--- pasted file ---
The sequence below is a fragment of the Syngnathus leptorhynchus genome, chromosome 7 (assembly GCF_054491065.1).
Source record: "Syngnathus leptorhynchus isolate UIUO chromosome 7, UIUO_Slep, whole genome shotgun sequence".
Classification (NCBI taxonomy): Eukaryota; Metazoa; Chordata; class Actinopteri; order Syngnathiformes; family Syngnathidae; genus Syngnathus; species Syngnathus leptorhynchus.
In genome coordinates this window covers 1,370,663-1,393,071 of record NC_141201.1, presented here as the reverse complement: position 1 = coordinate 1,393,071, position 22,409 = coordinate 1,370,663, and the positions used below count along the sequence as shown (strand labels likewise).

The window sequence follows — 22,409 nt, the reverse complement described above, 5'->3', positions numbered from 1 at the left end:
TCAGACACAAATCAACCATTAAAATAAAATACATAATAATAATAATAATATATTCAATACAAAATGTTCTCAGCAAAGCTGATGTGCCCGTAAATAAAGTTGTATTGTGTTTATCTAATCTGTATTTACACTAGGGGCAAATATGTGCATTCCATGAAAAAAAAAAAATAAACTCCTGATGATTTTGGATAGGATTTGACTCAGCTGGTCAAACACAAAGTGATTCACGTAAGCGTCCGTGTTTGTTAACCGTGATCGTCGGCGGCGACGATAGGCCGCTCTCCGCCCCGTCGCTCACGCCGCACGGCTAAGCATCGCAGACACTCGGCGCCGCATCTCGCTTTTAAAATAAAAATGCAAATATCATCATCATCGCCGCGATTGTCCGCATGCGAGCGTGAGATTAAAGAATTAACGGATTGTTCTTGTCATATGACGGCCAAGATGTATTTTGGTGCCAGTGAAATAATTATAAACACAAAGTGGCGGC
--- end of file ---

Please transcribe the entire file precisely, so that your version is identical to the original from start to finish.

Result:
The sequence below is a fragment of the Syngnathus leptorhynchus genome, chromosome 7 (assembly GCF_054491065.1).
Source record: "Syngnathus leptorhynchus isolate UIUO chromosome 7, UIUO_Slep, whole genome shotgun sequence".
Classification (NCBI taxonomy): Eukaryota; Metazoa; Chordata; class Actinopteri; order Syngnathiformes; family Syngnathidae; genus Syngnathus; species Syngnathus leptorhynchus.
In genome coordinates this window covers 1,370,663-1,393,071 of record NC_141201.1, presented here as the reverse complement: position 1 = coordinate 1,393,071, position 22,409 = coordinate 1,370,663, and the positions used below count along the sequence as shown (strand labels likewise).

The window sequence follows — 22,409 nt, the reverse complement described above, 5'->3', positions numbered from 1 at the left end:
TCAGACACAAATCAACCATTAAAATAAAATACATAATAATAATAATAATATATTCAATACAAAATGTTCTCAGCAAAGCTGATGTGCCCGTAAATAAAGTTGTATTGTGTTTATCTAATCTGTATTTACACTAGGGGCAAATATGTGCATTCCATGAAAAAAAAAAAATAAACTCCTGATGATTTTGGATAGGATTTGACTCAGCTGGTCAAACACAAAGTGATTCACGTAAGCGTCCGTGTTTGTTAACCGTGATCGTCGGCGGCGACGATAGGCCGCTCTCCGCCCCGTCGCTCACGCCGCACGGCTAAGCATCGCAGACACTCGGCGCCGCATCTCGCTTTTAAAATAAAAATGCAAATATCATCATCATCGCCGCGATTGTCCGCATGCGAGCGTGAGATTAAAGAATTAACGGATTGTTCTTGTCATATGACGGCCAAGATGTATTTTGGTGCCAGTGAAATAATTATAAACACAAAGTGGCGGC